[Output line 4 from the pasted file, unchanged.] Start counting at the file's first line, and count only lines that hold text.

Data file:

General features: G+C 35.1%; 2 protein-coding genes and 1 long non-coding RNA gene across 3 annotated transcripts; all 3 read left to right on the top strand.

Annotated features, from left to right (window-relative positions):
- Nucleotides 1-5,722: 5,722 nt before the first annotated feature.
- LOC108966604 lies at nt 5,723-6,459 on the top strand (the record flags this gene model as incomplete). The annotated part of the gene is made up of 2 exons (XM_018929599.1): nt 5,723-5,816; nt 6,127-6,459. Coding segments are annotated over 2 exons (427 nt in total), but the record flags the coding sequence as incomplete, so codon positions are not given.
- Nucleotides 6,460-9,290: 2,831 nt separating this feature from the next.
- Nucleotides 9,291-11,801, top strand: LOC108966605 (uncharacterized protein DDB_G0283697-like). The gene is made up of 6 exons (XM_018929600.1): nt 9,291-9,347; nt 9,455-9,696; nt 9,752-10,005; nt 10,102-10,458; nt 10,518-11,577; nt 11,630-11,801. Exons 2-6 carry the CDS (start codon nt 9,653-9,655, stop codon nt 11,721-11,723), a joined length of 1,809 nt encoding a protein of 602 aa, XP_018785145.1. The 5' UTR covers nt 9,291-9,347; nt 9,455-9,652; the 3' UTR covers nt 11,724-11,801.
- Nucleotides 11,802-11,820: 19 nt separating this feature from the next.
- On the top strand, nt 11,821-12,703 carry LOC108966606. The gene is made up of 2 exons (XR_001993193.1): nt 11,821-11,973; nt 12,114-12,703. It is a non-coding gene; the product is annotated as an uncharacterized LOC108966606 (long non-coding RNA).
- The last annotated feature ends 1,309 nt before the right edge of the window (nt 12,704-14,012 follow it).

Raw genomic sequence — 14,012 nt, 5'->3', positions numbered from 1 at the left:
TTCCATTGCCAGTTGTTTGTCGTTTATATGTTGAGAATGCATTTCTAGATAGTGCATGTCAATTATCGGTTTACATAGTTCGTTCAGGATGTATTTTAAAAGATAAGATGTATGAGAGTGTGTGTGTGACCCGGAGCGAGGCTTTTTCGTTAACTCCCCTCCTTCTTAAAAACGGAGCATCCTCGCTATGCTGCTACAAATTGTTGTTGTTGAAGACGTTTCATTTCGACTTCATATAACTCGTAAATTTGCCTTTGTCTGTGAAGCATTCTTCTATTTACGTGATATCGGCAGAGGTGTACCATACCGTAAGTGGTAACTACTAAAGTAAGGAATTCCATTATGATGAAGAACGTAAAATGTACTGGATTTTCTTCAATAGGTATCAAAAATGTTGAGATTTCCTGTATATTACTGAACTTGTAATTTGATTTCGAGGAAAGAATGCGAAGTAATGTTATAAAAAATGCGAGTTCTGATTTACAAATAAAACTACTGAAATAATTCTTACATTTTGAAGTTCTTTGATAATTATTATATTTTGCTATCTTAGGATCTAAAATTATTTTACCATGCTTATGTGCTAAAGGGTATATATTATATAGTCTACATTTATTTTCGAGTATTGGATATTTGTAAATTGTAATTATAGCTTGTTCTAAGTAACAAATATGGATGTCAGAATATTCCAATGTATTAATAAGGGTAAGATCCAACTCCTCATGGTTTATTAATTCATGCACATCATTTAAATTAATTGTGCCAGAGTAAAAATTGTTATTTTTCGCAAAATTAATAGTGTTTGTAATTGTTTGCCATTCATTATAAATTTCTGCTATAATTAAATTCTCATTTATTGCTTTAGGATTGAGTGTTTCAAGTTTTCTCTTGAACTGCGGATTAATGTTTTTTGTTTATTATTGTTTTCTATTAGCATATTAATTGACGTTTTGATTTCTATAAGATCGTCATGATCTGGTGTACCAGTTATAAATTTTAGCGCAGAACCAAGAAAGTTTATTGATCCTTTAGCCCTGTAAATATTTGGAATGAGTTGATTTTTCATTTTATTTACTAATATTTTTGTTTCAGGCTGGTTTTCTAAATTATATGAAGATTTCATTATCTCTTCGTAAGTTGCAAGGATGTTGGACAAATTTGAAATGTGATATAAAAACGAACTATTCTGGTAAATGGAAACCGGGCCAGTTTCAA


- LOC108966604 lies at nt 5,723-6,459 on the top strand (the record flags this gene model as incomplete). The annotated part of the gene is made up of 2 exons (XM_018929599.1): nt 5,723-5,816; nt 6,127-6,459. Coding segments are annotated over 2 exons (427 nt in total), but the record flags the coding sequence as incomplete, so codon positions are not given.